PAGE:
Connecting the Dots

Connect the Dots by emilybean on Flickr

I’m sure we remember the drawing exercise we did as children, the one where we connected a seeming maze of dots on a piece of paper. We didn’t know where we were going, but once we finished, we saw a complete picture.

I am frequently asked, how is the Civil War and Reconstruction relevant to the state of our country now? So many times I have seen a blank expression pass over a younger person’s face when I describe what happened so long ago. More often than not, they cannot find a meaning that’s relevant to them.

Some say, “I’m not responsible for things that happened so long ago well before I was born.” True enough. There are two generations of Germans who find it hard or unacceptable to assume any guilt or responsibility for their grandparents’ roles in the rise and fall of Nazi Germany and all it wreaked on the world. So it is also true for people who live seven generations after the Civil War and Reconstruction.

But when I talk about income inequality and the 1%; PTSD; women’s rights or partisan political paralysis, something shifts in the conversation. Perhaps people are being touched personally by some or all of these things. Let’s look at each one and see if we find any connections between then and now.

Income inequality and the 1% – Could anyone argue that slavery is the purest manifestation of income inequality, since the laborer had no income at all? Or that the slaveowner made profits derived from a free cost for labor that would make any member of today’s 1% jealous? But it isn’t just the slaveowner that reaped the rewards of free labor. It’s the shipowners and captains and crews transporting  first slaves from Africa to America, then the cotton they grew over to Europe; overseers moving chain gangs from the coast to the plantations inland; slave brokers selling their commodity on the wharfs of Charleston and Savannah; railroad owners hauling millions of tons of cotton to Northern ports and cities; New England textile mill owners turning the cotton into cloth for the world; Northern investors who created land trusts (a version of today’s hedge funds) to buy cheap Southern land to grow more cotton.  Behind it all, a vast financial system, national and international in scope provided cash and credit to capitalize the most powerful engine of the American economy of the 19th century.  Everyone along the economic chain derived enormous benefits from slavery. The legacies of wealth that were created by that chain survive to this day. One could say that they are the charter members of the 1%.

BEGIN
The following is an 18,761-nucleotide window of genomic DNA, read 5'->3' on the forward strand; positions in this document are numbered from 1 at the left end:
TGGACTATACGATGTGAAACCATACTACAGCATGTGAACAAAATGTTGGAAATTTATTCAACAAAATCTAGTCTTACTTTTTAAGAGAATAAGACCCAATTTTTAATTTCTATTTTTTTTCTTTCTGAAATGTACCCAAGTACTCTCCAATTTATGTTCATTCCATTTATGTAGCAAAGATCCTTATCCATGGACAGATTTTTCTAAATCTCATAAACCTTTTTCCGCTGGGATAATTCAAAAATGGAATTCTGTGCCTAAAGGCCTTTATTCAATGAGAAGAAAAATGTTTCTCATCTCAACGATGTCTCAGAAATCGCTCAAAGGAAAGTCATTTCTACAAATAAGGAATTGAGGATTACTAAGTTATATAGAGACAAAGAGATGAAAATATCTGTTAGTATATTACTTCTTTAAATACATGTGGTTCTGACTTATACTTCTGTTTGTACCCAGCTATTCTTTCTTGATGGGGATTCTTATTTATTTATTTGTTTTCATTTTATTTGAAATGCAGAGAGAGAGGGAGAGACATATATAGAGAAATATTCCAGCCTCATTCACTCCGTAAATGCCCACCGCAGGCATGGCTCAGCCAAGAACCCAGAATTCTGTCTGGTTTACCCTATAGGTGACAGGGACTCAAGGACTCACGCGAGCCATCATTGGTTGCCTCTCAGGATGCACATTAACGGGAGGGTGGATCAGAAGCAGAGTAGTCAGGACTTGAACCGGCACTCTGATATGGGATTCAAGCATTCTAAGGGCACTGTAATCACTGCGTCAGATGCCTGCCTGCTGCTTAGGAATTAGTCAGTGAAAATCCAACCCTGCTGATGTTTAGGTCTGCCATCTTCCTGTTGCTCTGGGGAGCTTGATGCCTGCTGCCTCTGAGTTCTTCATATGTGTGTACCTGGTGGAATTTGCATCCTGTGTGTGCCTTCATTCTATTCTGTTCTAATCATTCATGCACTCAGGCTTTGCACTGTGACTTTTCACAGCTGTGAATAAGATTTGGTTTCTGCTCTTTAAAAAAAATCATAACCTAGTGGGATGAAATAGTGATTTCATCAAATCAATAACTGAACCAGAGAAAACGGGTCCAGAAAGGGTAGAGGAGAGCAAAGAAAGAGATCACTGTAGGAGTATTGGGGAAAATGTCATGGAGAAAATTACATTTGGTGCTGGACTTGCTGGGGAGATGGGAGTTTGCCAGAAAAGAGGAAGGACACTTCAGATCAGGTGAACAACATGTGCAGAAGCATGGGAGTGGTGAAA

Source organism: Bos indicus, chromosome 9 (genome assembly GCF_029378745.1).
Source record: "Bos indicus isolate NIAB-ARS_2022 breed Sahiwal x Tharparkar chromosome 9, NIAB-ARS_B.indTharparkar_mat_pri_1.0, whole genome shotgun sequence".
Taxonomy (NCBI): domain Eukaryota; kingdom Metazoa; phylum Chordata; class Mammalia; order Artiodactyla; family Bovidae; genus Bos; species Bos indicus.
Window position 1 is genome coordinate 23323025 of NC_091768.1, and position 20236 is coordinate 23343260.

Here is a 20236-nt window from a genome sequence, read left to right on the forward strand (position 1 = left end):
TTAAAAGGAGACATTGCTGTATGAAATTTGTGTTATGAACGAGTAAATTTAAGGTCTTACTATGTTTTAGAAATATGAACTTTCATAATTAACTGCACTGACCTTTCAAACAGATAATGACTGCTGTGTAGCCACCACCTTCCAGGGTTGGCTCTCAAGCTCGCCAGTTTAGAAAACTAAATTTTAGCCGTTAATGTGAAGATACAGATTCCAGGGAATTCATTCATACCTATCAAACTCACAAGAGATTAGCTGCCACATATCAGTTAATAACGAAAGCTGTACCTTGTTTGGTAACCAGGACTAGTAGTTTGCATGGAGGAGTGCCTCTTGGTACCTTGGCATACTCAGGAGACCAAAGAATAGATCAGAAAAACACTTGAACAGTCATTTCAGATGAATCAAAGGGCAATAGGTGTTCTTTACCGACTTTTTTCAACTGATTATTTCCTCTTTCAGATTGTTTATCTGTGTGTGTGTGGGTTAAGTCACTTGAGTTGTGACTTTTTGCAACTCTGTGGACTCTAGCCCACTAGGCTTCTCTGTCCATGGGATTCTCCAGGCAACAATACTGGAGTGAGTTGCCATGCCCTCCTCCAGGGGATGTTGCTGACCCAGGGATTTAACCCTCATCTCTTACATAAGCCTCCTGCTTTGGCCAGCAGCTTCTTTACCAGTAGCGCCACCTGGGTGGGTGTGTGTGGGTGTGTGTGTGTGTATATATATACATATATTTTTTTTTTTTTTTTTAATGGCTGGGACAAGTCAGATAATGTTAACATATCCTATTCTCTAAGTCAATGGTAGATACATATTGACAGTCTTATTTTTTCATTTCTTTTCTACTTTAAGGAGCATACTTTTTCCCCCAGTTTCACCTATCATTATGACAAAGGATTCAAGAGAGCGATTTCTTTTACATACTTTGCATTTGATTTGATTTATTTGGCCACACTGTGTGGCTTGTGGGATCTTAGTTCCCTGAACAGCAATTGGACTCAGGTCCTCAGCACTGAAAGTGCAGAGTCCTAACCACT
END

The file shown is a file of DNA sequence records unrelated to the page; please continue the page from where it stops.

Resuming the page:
PTSD – I am surprised when people say that they do not associate PTSD with Civil War veterans. Maybe it’s because it was called something else – “nostalgia” – a medical diagnosis for veterans thought to be at high risk of suicide. What is clear is PTSD is as old as war, even though it can affect anyone who has experienced deep trauma (who has not?) What is more striking as it relates to our history is to remember that 750,000 people died in Our War, and a multiple of that number came home wounded, maimed, traumatized. Such loss dwarfs any loss from any war in our history. And yet, more than ever PTSD remains a critical and growing problem in bringing our veterans home now.

Women’s rights – I would assert that the Civil War was the catalyst for the emergence of women’s awareness and application of both their rights and their capabilities, for one simple reason – most all the men were gone, many never came home, and many still came home maimed and incapable of working.  Who was left to do what needed to be done in the home, in the community, in the workplace, not just during the war, but after it? Who learned by doing and by taking responsibility in areas never before asked or expected of them? That it would take another seventy years for women to get the vote is amazing. That equal pay for equal work is still an issue in our society today is more amazing still.

Partisan political paralysis – If one reviewed just two of the burning issues that confronted our republic and the political parties that exercised power in the decades before Our War, as well as the struggles to frame the proper words of our Founding Documents – existence of and expansion or limitation of slavery in newly admitted states, states’ rights vs. federal authority – one can see a pattern of consistent compromise to avoid the ultimate realization that one day, there was no more compromise to be made. Something had to give. And give it did, culminating in the most disastrous calamity in our history. Are we there now? The battle lines seem drawn, there is no dialogue, no compromise (it’s a dirty word in some circles), not even an agreement to disagree as a starting point to forge consensus. The result is that the people’s business is not getting done.

As citizens, we cannot be held accountable for events that happened one hundred and fifty years ago. How could we? But we can hold ourselves accountable to learn about, to seek to know what happened then and recognize that the challenges that Our War and Reconstruction brought into crystal clear detail back then remain our challenges today. What we have learned, or not learned, about meeting these challenges is the ultimate test of our national character.  We don’t stand a chance of passing that test unless and until we see the whole picture. We need to start connecting the dots.

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About Antonio Elmaleh

Author of The Ones They Left Behind. A Civil War veteran, on a mission of peace and healing, attempts to re-create Sherman's March. Based on a true story.
This entry was posted in House United, US Politics and tagged , , , , . Bookmark the permalink.

One Response to Connecting the Dots

  1. Agreed. We have to see the whole picture so we can learn from mistakes of the past.

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